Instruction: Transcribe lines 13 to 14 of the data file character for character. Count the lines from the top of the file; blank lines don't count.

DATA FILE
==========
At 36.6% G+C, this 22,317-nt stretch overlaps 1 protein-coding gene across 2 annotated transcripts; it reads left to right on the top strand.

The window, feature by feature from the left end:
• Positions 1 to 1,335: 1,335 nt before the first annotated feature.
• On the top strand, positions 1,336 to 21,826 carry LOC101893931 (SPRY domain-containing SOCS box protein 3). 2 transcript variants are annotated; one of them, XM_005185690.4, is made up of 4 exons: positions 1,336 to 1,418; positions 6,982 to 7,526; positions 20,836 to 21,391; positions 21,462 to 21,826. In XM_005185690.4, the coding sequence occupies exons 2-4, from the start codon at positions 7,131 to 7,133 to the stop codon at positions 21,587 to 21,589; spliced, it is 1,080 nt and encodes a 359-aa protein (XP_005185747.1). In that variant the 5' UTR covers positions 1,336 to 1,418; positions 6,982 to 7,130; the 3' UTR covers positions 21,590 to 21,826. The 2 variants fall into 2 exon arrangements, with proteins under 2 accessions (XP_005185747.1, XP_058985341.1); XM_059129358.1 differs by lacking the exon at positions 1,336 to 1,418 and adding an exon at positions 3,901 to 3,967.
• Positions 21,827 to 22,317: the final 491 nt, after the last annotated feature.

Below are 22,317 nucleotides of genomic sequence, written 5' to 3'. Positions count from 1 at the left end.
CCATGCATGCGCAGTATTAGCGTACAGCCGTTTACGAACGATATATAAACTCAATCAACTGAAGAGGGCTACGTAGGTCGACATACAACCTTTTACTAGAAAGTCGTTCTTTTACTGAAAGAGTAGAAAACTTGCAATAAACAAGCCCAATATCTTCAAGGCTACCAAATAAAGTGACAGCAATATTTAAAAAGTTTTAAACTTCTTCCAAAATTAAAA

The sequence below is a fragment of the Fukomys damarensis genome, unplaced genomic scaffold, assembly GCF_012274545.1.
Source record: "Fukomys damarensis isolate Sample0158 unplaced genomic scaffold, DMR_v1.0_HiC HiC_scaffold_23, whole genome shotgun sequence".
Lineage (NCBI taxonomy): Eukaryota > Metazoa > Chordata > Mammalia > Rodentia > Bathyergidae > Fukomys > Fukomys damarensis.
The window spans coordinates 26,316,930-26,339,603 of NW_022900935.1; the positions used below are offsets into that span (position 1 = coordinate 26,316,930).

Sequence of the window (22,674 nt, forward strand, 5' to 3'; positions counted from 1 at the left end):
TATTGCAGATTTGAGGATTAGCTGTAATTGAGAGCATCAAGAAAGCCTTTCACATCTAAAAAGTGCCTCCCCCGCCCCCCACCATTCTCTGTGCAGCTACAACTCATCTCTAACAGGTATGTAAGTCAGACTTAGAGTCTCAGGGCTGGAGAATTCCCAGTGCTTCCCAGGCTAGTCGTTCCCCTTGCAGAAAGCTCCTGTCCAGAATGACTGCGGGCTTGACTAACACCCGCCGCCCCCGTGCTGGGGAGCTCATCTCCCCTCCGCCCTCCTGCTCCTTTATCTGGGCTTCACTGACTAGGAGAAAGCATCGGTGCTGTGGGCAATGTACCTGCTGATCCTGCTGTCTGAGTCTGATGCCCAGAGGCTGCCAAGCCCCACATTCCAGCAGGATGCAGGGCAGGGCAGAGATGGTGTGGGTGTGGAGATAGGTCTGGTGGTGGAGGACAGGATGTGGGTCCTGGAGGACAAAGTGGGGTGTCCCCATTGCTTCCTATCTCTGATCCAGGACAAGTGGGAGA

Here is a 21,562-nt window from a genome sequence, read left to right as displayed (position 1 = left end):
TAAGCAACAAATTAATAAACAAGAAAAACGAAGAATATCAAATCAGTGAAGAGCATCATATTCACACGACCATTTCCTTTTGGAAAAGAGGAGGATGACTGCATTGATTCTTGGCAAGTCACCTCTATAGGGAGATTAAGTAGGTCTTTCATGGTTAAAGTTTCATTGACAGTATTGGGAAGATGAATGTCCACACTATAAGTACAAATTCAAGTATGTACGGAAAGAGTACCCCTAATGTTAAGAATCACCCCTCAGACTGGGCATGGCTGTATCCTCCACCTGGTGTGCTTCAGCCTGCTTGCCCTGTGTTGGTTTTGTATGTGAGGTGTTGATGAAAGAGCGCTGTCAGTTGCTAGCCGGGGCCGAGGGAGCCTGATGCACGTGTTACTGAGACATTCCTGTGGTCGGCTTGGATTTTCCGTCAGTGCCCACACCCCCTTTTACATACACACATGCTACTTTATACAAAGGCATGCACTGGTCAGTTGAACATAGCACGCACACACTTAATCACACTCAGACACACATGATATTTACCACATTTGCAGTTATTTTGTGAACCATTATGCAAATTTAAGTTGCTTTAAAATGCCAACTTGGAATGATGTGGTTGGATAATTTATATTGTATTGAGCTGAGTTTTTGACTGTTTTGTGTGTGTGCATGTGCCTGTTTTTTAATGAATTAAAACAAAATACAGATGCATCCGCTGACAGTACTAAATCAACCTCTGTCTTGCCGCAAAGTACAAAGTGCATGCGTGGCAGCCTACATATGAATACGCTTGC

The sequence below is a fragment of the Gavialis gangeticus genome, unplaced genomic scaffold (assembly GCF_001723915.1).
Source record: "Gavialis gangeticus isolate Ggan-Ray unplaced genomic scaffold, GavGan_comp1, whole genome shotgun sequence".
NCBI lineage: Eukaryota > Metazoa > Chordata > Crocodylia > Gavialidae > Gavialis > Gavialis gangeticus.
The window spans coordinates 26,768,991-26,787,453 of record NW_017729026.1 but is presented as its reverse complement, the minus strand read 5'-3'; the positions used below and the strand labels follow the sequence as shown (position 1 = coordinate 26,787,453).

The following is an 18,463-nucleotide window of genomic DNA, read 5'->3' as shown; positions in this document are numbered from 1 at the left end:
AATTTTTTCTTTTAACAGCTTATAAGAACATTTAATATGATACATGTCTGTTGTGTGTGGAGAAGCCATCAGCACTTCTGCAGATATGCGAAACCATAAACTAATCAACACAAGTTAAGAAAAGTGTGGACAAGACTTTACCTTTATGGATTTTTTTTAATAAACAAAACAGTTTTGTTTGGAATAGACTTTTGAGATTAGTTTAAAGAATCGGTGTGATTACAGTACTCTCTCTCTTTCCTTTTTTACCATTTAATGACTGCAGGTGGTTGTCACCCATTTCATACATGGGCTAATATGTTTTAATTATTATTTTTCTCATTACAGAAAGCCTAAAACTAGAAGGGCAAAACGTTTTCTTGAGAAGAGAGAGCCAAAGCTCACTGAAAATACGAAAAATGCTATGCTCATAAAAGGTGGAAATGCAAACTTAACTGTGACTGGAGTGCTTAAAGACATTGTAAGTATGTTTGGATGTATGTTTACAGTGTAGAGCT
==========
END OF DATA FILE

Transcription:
TATTGCAGATTTGAGGATTAGCTGTAATTGAGAGCATCAAGAAAGCCTTTCACATCTAAAAAGTGCCTCCCCCGCCCCCCACCATTCTCTGTGCAGCTACAACTCATCTCTAACAGGTATGTAAGTCAGACTTAGAGTCTCAGGGCTGGAGAATTCCCAGTGCTTCCCAGGCTAGTCGTTCCCCTTGCAGAAAGCTCCTGTCCAGAATGACTGCGGGCTTGACTAACACCCGCCGCCCCCGTGCTGGGGAGCTCATCTCCCCTCCGCCCTCCTGCTCCTTTATCTGGGCTTCACTGACTAGGAGAAAGCATCGGTGCTGTGGGCAATGTACCTGCTGATCCTGCTGTCTGAGTCTGATGCCCAGAGGCTGCCAAGCCCCACATTCCAGCAGGATGCAGGGCAGGGCAGAGATGGTGTGGGTGTGGAGATAGGTCTGGTGGTGGAGGACAGGATGTGGGTCCTGGAGGACAAAGTGGGGTGTCCCCATTGCTTCCTATCTCTGATCCAGGACAAGTGGGAGA

Here is a 21,562-nt window from a genome sequence, read left to right as displayed (position 1 = left end):